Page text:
Perhaps if we didn't think of cell phones as phones but rather as devices we may see greater possibilities. Thinking of the cell phone as a phone makes even me want to bar them from the classroom; the distraction they will create to a learning environment. After all, none of us had a phone in class. And I think it is safe to say that those of us 30+ can remember what the "wall phone" looked like, or at the very least, we can picture the cordless base station. We remember that the phone was used to call and chat with others, rarely did learning take place over the phone. 

However, today's cell phones, smart or not, do so many functions that we need to think of them as devices that also can be used as phones. Other such devices including laptops and tablets are used to enhance the classroom. By the way most of these devices can be used like a phone; texting, imessaging, skyping and Facetiming. However, must of us would happily accept a classroom set of devices finding a way to overlook the phone function and instead look at the research possibilities or learning apps that can be applied.  

So, if you are someone who is still fighting the fight to keep "phones" out of the classroom, I challenge you to change the way you look at the small rectangular device. Then invite it into your classroom. Have your students begin to use use Twitter, make a video problem, send in their answers via text or SMS, supply quick formative feedback via poll anywhere. The possibilities are endless.

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It is amazing to see anyone that still struggles with thinking of smart phones as devices; cell phones are too broad a group though. For those still fighting the issue you might want to do some reading about augmented human intellect. Vannevar Bush first wrote about it in 1945 when he argued that machines could function as an extension to human memory and he proposed a machine that he called a Memex. Yes, you read that correct the year was 1945. For all of you who like to mention Prensky's digital natives and migrants this may come as a shock. Fast forward a bit and you can read about some research going on in 1962 in a proposal by Douglas C. Engelbart.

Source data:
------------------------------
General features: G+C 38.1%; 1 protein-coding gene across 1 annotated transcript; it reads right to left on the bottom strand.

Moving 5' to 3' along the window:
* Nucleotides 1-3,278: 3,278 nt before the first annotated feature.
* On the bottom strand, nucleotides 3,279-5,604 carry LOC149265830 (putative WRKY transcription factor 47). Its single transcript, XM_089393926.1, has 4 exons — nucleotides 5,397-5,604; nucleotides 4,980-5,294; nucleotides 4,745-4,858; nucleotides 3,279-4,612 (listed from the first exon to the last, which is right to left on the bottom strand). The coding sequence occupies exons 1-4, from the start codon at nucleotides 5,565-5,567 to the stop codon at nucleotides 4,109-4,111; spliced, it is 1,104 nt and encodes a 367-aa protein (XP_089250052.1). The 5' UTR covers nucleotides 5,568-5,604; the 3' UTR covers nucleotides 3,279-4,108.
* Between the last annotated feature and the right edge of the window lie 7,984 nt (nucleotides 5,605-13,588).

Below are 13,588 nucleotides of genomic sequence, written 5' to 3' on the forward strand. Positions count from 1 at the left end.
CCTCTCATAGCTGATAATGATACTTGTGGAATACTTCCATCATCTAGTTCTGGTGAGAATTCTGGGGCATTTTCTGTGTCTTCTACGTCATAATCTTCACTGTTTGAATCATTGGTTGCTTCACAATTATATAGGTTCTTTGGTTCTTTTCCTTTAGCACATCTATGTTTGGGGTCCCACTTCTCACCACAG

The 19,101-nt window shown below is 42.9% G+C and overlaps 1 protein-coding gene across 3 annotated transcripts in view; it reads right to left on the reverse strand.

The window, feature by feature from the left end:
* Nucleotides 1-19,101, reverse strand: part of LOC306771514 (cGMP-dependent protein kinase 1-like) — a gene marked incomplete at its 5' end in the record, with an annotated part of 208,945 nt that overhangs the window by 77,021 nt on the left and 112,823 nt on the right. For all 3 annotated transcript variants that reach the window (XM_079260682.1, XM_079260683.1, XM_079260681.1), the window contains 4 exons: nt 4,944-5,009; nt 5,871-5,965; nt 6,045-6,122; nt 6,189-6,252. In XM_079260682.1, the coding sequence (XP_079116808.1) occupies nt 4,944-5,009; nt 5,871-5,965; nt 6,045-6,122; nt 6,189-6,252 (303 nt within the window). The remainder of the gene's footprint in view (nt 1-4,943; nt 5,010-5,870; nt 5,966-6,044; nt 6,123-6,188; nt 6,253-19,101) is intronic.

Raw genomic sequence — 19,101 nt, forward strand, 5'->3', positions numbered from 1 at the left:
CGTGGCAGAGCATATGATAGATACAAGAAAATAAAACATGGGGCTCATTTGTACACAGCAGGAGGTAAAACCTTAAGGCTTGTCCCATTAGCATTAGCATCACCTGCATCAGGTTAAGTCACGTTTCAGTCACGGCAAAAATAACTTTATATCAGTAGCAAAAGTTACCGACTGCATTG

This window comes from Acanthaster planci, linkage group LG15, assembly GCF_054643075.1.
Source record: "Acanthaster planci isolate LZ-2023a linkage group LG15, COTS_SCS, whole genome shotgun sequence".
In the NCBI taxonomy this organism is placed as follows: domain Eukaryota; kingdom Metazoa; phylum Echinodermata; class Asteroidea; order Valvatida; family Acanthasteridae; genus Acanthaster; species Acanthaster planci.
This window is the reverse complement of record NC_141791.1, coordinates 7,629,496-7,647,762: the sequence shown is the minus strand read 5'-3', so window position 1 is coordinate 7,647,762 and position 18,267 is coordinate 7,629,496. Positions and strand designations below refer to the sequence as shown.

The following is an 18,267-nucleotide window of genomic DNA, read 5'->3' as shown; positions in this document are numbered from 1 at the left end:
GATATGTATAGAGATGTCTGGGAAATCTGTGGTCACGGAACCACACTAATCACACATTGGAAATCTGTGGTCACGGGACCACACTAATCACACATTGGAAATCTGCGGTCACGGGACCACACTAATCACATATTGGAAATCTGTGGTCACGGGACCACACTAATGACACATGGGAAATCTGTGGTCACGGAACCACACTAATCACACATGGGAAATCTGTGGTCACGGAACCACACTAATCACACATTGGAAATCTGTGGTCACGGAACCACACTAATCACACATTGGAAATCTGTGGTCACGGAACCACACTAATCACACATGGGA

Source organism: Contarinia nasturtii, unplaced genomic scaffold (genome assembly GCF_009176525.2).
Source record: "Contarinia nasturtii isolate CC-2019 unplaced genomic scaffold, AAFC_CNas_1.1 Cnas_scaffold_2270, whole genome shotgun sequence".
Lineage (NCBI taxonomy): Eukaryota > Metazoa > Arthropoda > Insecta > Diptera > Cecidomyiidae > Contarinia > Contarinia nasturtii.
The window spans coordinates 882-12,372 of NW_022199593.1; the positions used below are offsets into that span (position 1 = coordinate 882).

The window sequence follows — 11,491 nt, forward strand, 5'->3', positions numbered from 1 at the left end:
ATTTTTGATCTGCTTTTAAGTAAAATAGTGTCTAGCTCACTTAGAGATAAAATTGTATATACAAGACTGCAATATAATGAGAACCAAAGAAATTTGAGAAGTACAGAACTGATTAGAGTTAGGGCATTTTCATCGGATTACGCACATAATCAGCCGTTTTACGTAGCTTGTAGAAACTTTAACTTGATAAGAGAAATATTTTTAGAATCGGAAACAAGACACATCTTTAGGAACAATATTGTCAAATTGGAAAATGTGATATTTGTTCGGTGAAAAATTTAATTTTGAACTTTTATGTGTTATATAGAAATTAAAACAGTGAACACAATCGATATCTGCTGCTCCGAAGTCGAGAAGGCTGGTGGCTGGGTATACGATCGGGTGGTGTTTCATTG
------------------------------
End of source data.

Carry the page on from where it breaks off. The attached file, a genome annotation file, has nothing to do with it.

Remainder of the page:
Where we are was envisioned a long time ago, but the educational institutions have been slow to prepare for it. Simply suggesting that cell phones be allowed in to the classroom is not enough. The manner in which assessment is done must change. Think about how assessment can properly be done when each student has a personal repository of information in the palm of their hand. What are the skills that will be most important for people to possess in the future?

For some perspective evaluate how innovative you feel Apple is... would it shock you to find out that they invented very little? Apple has been very good at, what the educational world would call, plagiarism. Before any Apple fans get bent out of shape please read this article to get a better idea of what I mean. Apple combined a bunch of different inventions that other people made and mixed them together to create some very special items. Other people even conceived of the items before Apple did. How does the K-12 environment encourage and nurture this ability?


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